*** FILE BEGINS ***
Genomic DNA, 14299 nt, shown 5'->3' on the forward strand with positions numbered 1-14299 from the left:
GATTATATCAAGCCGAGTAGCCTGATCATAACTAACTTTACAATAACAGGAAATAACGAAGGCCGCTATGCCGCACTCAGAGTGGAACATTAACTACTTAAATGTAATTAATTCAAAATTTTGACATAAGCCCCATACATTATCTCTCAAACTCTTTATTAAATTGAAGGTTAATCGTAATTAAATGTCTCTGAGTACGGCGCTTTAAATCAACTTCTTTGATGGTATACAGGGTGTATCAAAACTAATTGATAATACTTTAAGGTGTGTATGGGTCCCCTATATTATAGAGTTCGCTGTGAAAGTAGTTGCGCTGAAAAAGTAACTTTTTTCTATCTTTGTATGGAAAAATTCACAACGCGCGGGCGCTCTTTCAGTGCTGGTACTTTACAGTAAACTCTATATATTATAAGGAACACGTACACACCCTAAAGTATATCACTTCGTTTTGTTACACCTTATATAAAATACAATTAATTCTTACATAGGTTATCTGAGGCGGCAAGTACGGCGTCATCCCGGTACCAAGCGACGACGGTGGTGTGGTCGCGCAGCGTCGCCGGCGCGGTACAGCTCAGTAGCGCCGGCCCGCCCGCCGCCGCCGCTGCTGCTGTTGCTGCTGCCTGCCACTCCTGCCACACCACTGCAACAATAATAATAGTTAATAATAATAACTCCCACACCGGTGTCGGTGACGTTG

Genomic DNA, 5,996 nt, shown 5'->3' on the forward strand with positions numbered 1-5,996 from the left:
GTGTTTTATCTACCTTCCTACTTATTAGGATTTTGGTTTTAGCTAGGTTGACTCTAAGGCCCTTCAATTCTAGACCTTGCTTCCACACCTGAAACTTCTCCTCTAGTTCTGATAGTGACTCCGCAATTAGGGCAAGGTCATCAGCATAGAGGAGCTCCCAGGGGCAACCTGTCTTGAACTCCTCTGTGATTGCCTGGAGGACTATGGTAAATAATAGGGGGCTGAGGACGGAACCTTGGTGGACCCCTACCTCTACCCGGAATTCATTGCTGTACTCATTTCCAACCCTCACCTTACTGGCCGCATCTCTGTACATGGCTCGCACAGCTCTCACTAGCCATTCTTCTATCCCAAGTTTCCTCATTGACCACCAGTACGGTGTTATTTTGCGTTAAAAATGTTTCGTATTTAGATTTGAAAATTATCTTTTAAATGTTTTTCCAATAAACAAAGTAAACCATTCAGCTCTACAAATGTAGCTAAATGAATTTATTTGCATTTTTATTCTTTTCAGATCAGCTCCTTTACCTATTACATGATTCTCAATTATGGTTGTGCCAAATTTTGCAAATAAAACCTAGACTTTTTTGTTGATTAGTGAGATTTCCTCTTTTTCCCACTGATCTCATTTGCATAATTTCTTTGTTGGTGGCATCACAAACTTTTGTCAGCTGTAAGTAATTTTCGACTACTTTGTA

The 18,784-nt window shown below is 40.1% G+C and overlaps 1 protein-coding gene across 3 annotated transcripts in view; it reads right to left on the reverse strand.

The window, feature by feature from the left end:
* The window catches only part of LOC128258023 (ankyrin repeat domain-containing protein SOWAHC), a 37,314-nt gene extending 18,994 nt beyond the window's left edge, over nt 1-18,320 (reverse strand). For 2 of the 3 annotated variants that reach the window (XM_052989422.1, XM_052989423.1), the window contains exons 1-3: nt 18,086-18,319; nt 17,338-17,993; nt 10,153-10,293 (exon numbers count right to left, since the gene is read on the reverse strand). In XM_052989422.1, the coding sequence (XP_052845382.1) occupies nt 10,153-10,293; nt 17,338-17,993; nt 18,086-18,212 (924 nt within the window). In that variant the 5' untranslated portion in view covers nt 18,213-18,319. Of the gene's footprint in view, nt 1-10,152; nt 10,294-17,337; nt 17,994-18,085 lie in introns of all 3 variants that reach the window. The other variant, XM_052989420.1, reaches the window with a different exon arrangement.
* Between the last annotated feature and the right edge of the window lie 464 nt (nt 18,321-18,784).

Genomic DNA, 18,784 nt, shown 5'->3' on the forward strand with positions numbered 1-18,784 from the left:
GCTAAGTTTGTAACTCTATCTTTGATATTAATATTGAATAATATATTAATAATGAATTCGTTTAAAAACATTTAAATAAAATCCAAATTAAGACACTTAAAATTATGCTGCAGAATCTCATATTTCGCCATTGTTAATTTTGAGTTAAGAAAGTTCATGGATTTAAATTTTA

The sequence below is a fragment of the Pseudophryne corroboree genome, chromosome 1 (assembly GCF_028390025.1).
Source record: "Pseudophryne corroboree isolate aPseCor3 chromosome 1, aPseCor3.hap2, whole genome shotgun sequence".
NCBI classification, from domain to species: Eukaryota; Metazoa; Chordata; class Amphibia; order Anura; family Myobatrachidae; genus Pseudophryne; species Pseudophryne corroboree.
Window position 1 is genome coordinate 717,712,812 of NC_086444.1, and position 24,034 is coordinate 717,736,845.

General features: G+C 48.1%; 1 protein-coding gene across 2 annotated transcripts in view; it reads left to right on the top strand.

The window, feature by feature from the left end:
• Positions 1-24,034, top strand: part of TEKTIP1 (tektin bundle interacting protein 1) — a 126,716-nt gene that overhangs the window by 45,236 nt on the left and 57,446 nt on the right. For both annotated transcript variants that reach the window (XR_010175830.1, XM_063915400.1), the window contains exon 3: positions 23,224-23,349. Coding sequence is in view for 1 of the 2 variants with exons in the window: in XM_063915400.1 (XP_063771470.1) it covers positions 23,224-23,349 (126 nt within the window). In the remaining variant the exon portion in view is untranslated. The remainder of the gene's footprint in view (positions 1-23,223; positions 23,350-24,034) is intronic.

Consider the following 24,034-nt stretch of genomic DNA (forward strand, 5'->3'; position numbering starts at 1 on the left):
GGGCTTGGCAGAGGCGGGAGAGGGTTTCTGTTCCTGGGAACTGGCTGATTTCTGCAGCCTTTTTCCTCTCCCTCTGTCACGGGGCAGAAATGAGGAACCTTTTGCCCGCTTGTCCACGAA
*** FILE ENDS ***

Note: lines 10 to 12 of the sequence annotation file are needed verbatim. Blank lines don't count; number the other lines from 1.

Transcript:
GCTAAGTTTGTAACTCTATCTTTGATATTAATATTGAATAATATATTAATAATGAATTCGTTTAAAAACATTTAAATAAAATCCAAATTAAGACACTTAAAATTATGCTGCAGAATCTCATATTTCGCCATTGTTAATTTTGAGTTAAGAAAGTTCATGGATTTAAATTTTA

The sequence below is a fragment of the Pseudophryne corroboree genome, chromosome 1 (assembly GCF_028390025.1).
Source record: "Pseudophryne corroboree isolate aPseCor3 chromosome 1, aPseCor3.hap2, whole genome shotgun sequence".